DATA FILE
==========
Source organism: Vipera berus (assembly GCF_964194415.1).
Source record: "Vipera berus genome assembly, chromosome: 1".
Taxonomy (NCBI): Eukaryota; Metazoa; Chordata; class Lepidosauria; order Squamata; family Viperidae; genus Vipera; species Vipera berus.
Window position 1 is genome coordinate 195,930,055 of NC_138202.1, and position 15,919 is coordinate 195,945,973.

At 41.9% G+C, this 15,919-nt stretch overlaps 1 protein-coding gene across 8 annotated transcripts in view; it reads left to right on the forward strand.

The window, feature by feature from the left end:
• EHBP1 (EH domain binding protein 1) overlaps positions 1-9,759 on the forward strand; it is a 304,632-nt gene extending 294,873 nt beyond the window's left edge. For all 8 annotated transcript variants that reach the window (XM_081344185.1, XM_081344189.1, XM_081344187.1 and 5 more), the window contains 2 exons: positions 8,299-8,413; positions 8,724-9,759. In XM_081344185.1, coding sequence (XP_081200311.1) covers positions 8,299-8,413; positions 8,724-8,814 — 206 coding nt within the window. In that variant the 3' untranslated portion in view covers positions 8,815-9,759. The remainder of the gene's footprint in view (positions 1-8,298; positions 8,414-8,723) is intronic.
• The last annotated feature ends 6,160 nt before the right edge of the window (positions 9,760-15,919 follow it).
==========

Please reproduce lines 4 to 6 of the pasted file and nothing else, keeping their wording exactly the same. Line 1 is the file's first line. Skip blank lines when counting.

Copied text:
Window position 1 is genome coordinate 195,930,055 of NC_138202.1, and position 15,919 is coordinate 195,945,973.

At 41.9% G+C, this 15,919-nt stretch overlaps 1 protein-coding gene across 8 annotated transcripts in view; it reads left to right on the forward strand.

The window, feature by feature from the left end: